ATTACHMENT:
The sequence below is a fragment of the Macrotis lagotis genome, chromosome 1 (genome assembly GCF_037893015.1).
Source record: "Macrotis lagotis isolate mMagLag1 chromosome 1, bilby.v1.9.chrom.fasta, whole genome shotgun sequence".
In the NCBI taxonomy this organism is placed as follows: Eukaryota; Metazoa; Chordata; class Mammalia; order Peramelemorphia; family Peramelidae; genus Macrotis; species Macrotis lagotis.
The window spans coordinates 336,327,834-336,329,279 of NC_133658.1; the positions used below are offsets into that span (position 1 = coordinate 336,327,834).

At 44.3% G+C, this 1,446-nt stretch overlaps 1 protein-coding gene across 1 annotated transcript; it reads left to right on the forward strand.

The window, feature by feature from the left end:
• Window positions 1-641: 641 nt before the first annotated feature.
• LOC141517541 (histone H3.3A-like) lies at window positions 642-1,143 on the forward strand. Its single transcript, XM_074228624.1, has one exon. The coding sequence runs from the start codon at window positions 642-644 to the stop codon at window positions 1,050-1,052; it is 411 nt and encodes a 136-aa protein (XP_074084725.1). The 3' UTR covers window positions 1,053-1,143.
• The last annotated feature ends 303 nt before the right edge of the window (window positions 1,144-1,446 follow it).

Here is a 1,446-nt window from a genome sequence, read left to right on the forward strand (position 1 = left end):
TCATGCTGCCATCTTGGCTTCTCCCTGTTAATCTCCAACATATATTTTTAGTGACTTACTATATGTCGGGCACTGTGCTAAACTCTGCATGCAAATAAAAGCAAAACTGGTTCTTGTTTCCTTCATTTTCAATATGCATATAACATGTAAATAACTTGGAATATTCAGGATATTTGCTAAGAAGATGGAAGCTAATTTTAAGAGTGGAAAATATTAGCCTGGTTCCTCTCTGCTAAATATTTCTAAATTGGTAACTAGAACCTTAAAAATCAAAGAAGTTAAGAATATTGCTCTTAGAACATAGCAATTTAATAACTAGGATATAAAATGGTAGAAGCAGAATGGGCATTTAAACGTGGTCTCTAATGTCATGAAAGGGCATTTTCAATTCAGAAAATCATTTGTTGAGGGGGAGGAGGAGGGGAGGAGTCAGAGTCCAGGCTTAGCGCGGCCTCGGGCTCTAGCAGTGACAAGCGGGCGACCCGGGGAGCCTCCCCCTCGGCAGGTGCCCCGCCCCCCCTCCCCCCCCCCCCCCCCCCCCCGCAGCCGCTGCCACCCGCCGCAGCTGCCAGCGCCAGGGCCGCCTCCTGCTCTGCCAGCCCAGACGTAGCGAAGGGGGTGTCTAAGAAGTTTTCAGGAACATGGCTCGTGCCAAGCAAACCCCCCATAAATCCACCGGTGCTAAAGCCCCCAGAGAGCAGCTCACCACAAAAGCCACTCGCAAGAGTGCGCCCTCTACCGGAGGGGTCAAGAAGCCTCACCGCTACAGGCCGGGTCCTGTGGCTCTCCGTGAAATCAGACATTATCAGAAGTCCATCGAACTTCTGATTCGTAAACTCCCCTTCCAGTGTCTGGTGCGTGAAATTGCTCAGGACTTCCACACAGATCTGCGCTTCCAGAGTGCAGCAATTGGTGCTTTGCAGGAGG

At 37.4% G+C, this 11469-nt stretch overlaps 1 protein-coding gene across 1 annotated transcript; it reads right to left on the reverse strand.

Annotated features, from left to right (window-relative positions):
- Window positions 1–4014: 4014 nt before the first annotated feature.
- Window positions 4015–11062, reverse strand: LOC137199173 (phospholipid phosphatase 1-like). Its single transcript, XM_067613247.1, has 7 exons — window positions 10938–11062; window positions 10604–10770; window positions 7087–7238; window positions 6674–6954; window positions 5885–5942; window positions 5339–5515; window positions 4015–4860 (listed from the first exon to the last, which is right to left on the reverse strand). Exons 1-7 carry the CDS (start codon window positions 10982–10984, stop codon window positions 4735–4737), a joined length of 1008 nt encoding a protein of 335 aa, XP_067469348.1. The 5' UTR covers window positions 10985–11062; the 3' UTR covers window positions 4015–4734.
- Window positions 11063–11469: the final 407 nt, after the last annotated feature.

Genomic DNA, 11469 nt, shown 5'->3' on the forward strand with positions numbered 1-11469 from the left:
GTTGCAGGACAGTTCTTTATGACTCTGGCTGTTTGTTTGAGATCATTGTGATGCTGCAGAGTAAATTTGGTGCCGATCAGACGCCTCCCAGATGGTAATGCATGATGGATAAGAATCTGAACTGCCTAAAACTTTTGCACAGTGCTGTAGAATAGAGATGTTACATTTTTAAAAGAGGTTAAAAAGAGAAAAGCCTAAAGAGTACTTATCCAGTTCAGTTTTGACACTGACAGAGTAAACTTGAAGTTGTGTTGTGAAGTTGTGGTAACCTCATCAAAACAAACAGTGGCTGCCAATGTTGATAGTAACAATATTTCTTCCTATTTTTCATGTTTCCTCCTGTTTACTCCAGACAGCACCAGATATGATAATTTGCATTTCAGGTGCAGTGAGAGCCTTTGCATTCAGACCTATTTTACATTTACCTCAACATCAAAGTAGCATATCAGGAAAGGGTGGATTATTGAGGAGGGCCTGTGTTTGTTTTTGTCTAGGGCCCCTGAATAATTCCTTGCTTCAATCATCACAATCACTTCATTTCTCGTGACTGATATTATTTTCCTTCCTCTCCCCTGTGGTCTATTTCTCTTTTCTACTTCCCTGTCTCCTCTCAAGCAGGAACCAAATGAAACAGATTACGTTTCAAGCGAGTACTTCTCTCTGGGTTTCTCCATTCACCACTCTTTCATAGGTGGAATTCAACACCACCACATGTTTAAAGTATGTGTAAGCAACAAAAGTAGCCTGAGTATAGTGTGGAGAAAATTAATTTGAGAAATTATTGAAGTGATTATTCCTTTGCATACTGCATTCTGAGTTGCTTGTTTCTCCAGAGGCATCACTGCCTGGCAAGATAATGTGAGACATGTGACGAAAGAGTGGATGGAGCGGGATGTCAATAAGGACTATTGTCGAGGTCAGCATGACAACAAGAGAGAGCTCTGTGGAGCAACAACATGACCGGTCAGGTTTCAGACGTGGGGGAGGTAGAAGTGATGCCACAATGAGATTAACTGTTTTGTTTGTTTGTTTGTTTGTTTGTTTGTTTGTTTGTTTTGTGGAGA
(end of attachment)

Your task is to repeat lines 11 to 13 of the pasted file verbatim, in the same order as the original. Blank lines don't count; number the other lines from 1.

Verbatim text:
TCATGCTGCCATCTTGGCTTCTCCCTGTTAATCTCCAACATATATTTTTAGTGACTTACTATATGTCGGGCACTGTGCTAAACTCTGCATGCAAATAAAAGCAAAACTGGTTCTTGTTTCCTTCATTTTCAATATGCATATAACATGTAAATAACTTGGAATATTCAGGATATTTGCTAAGAAGATGGAAGCTAATTTTAAGAGTGGAAAATATTAGCCTGGTTCCTCTCTGCTAAATATTTCTAAATTGGTAACTAGAACCTTAAAAATCAAAGAAGTTAAGAATATTGCTCTTAGAACATAGCAATTTAATAACTAGGATATAAAATGGTAGAAGCAGAATGGGCATTTAAACGTGGTCTCTAATGTCATGAAAGGGCATTTTCAATTCAGAAAATCATTTGTTGAGGGGGAGGAGGAGGGGAGGAGTCAGAGTCCAGGCTTAGCGCGGCCTCGGGCTCTAGCAGTGACAAGCGGGCGACCCGGGGAGCCTCCCCCTCGGCAGGTGCCCCGCCCCCCCTCCCCCCCCCCCCCCCCCCCCCGCAGCCGCTGCCACCCGCCGCAGCTGCCAGCGCCAGGGCCGCCTCCTGCTCTGCCAGCCCAGACGTAGCGAAGGGGGTGTCTAAGAAGTTTTCAGGAACATGGCTCGTGCCAAGCAAACCCCCCATAAATCCACCGGTGCTAAAGCCCCCAGAGAGCAGCTCACCACAAAAGCCACTCGCAAGAGTGCGCCCTCTACCGGAGGGGTCAAGAAGCCTCACCGCTACAGGCCGGGTCCTGTGGCTCTCCGTGAAATCAGACATTATCAGAAGTCCATCGAACTTCTGATTCGTAAACTCCCCTTCCAGTGTCTGGTGCGTGAAATTGCTCAGGACTTCCACACAGATCTGCGCTTCCAGAGTGCAGCAATTGGTGCTTTGCAGGAGG

At 37.4% G+C, this 11469-nt stretch overlaps 1 protein-coding gene across 1 annotated transcript; it reads right to left on the reverse strand.

Annotated features, from left to right (window-relative positions):